Fleetwood celebrated an historic occasion when a £40,000 bronze statue of the town’s visionary founder was officially unveiled.
Without Sir Peter Hesketh Fleetwood, the Fylde coast port would not exist.
The town was Sir Peter’s brainchild and he sank his own fortune into the project, becoming almost bankrupt as he followed his dream.
Fleetwood became the first planned town of the Victorian era when building began in the mid 1830s.
Despite this, there has never been a statue of the founder in the town- until now.
A huge crowd gathered in the town’s Euston Gardens on Sunday afternoon to see Tony Attard OBE, the High Sheriff of Lancashire, pull away the purple shroud to reveal the statue, glinting in the sun.
Created by the artist and sculptor Alan Ward, it depicts Sir Peter holding a lighthouse, while at his feel is a rabbit, illustrating that the land was originally a mass of rabbit warrens.
William Hargreaves, chairman of the statue fundraising group, said: “There was massive turn-out, it’s been a brilliant day for Fleetwood.
“For over an hour afterwards, people were having their picture taken with the statue, the day was enjoyed by everyone who was there.”
The statue was the fruition of four years hard work by the Fleetwood Civic Society and all its supporters and benefactors locally and from around the world.
While unveiling the statue, Mr Attard paid tribute to Sir Peter’s vision and determination to build a brand new resort town and port, on his own land, for the people of Lancashire.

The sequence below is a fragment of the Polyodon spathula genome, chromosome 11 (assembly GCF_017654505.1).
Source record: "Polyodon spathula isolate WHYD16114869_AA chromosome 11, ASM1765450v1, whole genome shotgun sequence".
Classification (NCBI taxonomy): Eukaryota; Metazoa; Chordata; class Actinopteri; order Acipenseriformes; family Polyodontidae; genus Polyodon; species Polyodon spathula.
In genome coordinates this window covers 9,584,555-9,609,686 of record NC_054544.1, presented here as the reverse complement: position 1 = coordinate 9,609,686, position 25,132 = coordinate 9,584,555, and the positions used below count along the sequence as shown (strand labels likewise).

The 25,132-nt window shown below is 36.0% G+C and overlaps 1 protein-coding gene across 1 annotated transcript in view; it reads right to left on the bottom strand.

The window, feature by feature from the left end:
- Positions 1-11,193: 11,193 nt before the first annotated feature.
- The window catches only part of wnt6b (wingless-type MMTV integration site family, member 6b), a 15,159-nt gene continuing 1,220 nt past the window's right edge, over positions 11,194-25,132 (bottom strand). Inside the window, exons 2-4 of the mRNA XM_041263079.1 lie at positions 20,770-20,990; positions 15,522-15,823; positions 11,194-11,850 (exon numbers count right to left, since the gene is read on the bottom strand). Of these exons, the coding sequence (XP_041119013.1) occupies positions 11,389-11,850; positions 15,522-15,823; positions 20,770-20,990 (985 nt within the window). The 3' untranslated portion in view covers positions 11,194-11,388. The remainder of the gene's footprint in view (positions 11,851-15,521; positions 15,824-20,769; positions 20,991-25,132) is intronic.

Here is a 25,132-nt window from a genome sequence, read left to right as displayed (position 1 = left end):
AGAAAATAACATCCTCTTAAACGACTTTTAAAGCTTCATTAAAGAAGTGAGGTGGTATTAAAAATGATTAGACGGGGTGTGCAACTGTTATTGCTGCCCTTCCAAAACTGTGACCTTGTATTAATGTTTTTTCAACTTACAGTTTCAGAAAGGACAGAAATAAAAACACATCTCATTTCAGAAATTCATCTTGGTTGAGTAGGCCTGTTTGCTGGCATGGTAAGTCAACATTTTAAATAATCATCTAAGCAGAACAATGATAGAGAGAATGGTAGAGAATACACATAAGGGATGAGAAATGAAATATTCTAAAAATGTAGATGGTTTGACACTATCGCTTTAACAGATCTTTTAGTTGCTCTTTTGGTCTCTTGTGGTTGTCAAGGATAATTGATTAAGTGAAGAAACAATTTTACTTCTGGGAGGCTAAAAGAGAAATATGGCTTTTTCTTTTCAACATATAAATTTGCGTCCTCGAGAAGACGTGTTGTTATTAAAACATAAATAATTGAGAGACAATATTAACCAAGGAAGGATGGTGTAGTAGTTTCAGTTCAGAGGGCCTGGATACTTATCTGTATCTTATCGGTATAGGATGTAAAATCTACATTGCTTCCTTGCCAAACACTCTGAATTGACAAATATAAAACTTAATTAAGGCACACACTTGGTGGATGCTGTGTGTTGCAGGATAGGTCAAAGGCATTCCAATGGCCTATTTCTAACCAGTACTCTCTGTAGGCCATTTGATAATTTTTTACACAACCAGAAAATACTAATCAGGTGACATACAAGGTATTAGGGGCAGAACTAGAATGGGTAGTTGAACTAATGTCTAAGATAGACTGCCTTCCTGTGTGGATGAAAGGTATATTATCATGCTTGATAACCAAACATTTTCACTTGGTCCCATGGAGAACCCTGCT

Sir Peter had also held the position of High Sheriff and MP.
The ceremony was introduced by Poulton Le Fylde Town Crier, Mike Middleton and Mr Hargreaves, with music provided by Thornton Cleveleys Brass Band.
Local historian and author Catherine Rothwell was also at the ceremony and said: “This is God’s gift to the whole town, and its something we should have done years ago.
“A duty now has been fulfilled.”
Dick Gillingham, of Fleetwood Museum Trust, added: “This should be a big boost to Fleetwood’s tourism, and a fantastic asset to promote the history of the town and for school groups visiting Fleetwood.”
Following the ceremony, a reception was held at the North Euston Hotel and a special cake in the form of Fleetwood’s Lower Lighthouse, made by confectioner Georgia Bottmley of Creative Cupcakes in the town, was cut.
And a short play about Sir Peter Hesketh’s life was organised and performed by members of the Windmill Players at the reception, on a historic day to remember.